Clarence: Mr. Truck, the only football you watch is Giant games, and even then only when it's convenient -- when you're not out grabbing salamanders, strapping your dog into Inquisition-style torture devices, and reading science fiction books. Does the drama surrounding the replacement refs -- and the allegation that it leads to more injuries, more in-game fights, and bizarrely controversial game results entice you into watching more football? Or do you see this level of soap opera-quality melodrama and histrionics all the time in high school, thereby precluding any piquing of your interest?
Truck: I haven't noticed a lick of difference during the Giants games . . . and I’ve caught most of every game . . . and I’m barely following this. I sat alone today at cafeteria duty manically drawing 7 year old soccer drills in an attempt to figure out a simple way to lure little kids into playing clearing balls out of traffic to a target.
Shanahan: Hey, soccer bitch, you do know we're talking about American football here, right?
Clarence: Matt, as a referee, are you rooting for these scabs to do well or fail miserably?
DuRagn: Don't really care. I feel bad for them because they cannot win. It doesn't matter how they call a game, it will never be good enough. Do you really think we are discussing bad calls more than when the real officials were in the game? I don't, but it's easier now to blame it on the scabs. Take the simultaneous catch last night in the Green Bay-Seattle game....that was really a tough call. Do you think the real refs would have called it (either way) and not been criticized to the 9th degree.
Clarence: G. Chaucer, What result are you expecting from this mess?
Burberry: I think agreement on terms will be reached before October 15, with the NFL getting 75% of what it wants. The general public and the sports pundits keep saying that “with each passing week” the NFL is under more pressure to cave. I think the opposite is true. With each passing week, we further normalize the replacement refs and the striking refs anxiety about their finances and concerns about never retaining their old jobs grow. 99% of NFL fans can name either one ref (Hochuli) or none. We could tell most NFL fans that we brought the old refs back next Sunday, and then still send out the replacements and no one would know any different.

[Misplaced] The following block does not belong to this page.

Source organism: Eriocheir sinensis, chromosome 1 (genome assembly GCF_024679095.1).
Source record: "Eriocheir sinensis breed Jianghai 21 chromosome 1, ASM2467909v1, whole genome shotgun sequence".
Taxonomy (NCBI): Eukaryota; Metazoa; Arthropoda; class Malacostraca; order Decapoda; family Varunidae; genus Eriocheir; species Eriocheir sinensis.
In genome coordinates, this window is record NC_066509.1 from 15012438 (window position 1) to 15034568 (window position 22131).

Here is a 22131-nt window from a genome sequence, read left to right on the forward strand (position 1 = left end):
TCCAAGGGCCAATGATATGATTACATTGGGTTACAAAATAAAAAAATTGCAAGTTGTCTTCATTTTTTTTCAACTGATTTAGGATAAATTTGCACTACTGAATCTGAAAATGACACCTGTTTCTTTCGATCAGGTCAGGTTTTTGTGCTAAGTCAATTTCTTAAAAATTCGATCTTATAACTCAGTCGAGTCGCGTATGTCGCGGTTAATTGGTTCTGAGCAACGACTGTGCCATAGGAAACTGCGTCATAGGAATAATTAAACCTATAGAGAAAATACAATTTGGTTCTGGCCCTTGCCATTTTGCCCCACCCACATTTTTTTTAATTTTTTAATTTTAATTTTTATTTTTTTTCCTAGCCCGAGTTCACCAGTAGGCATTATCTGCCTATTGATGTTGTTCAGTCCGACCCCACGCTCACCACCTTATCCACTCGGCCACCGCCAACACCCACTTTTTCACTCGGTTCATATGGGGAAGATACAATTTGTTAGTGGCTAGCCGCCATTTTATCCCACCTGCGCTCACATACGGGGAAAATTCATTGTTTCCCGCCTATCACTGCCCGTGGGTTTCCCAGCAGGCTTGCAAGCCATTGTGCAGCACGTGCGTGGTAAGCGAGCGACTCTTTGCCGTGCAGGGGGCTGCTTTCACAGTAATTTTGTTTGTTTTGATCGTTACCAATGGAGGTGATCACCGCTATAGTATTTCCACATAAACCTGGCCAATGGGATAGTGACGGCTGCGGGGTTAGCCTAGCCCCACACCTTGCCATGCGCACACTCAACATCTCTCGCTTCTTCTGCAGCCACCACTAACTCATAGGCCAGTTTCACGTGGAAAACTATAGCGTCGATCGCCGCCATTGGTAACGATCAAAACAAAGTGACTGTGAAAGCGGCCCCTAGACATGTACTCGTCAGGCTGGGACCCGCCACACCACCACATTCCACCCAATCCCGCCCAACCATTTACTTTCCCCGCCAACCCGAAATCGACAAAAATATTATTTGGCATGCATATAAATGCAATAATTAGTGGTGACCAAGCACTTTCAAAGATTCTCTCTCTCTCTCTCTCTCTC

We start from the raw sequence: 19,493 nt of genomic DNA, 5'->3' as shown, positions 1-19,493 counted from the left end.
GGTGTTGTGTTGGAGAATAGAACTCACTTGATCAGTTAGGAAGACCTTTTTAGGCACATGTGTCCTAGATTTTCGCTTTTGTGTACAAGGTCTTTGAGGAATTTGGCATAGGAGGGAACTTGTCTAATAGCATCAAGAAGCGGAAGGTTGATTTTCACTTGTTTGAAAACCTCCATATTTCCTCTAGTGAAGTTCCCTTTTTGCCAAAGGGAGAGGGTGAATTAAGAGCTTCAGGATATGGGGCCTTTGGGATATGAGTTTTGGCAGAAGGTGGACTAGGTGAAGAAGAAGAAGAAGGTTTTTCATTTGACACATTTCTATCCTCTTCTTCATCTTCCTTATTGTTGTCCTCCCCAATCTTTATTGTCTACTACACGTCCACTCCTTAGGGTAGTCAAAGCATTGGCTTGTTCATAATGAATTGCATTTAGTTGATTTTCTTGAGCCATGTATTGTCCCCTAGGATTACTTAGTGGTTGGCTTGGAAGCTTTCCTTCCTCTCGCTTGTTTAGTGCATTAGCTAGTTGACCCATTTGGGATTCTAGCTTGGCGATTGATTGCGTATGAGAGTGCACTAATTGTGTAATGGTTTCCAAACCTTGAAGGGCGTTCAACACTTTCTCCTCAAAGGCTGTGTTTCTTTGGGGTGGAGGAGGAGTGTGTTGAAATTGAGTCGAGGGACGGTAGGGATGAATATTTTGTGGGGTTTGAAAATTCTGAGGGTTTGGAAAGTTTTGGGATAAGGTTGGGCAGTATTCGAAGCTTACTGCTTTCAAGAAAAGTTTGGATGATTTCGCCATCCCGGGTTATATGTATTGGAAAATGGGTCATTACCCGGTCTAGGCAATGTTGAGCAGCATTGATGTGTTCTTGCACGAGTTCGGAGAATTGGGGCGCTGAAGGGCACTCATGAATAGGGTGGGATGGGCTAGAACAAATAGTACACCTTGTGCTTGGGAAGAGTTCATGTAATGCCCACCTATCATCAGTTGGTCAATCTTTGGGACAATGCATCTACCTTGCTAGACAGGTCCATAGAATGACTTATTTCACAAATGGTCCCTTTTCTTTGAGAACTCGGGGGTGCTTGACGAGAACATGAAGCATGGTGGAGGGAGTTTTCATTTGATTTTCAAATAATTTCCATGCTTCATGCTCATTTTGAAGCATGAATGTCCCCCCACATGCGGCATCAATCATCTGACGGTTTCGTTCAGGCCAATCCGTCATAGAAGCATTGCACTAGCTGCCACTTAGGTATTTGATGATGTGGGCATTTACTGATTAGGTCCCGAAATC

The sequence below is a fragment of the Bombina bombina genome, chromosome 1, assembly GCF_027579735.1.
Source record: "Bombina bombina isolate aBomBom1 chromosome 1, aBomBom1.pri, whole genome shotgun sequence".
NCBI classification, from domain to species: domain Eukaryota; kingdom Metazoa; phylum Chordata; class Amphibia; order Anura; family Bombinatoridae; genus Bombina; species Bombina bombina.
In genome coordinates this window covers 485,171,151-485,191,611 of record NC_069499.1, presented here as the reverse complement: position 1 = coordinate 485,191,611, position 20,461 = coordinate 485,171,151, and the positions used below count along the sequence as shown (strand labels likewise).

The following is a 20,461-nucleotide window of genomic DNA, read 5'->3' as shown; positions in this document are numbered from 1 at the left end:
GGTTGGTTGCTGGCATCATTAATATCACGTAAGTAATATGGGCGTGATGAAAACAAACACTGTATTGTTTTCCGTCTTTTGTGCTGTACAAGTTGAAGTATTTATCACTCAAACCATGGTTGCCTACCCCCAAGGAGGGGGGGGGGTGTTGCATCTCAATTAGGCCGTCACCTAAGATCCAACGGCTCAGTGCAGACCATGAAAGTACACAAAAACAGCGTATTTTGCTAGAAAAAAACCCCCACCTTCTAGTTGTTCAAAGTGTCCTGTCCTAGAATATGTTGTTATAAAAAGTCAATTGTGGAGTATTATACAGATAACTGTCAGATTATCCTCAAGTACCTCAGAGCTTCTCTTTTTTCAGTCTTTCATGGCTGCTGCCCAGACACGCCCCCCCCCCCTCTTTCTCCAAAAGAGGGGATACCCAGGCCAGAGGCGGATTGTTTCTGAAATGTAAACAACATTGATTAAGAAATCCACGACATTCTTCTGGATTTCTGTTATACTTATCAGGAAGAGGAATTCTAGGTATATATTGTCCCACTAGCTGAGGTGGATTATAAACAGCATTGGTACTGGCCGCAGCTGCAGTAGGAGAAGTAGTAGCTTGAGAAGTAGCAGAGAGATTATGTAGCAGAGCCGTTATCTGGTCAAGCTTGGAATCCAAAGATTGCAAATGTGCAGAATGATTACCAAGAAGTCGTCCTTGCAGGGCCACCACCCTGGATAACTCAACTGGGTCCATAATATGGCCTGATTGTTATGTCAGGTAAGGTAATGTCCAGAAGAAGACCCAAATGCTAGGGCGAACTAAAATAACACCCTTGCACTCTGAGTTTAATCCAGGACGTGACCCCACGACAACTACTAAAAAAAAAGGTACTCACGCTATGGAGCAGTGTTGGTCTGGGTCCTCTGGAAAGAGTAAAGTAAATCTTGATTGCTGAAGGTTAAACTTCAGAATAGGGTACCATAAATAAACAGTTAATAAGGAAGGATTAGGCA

Clarence: Mr. Truck, you were previously noted for siding with the players in labor disputes against the owners.
Truck: I was?
Clarence: Yes. You said the players would idiotically spend the money and pump up the economy, while the owners would hoard it. Whom are you rooting for in the NFL versus the refs, and why?
Truck: I must admit to being pro-union-- especially because it's in my best interest-- and I think America needs more union jobs. This is either going to be great for the union or horrible, depending on if the scab refs get their act together. Probably will always remain subjective.
Clarence: Do you know what I am even talking about?
Truck: No. Not at all.
Clarence: Okay, I'd say that about wraps it up. Thanks to each of you for your input, and now back to your miserable lives.
* * * * *
Well, within 24 hours of the round table, the league and its officials had resolved their differences. We won't take total credit for that.
I do think this was a misguided post-settlement quote that I read:
"The owners appear to have grossly overestimated their bargaining power and underestimated the bargaining power of the referees," said Richard Sheehan, a University of Notre Dame finance professor who specializes in the economics of sports. "Referees had the option, at least in the short-term, of not agreeing with whatever the NFL powers demanded," "The owners' arrogance and hubris led them to make a large wager that the referees' job was so easy that they could hire replacements and no one would notice. Unfortunately, fans noticed. If there was any doubt that the owners made an incredibly misinformed bet, the doubt was removed Monday night."Based on the comments of our participants, especially G. Chaucer Burberry, I tend to believe that this finance professor was dead wrong -- the league didn't think the job was easy, they just didn't care if the officiating was subpar. That element simply wasn't going to chase the fans away. And it didn't. In the end, it was the owners' arrogance and hubris that likely led them to settle; they didn't like being mocked and vilified all over national television and in every newspaper. They made the right bet, but they couldn't handle the public condemnation for doing it.
And that's one to grow on.
Truck: Grow one.
Shanahan: Seriously. I will slit your throat and watch you bleed.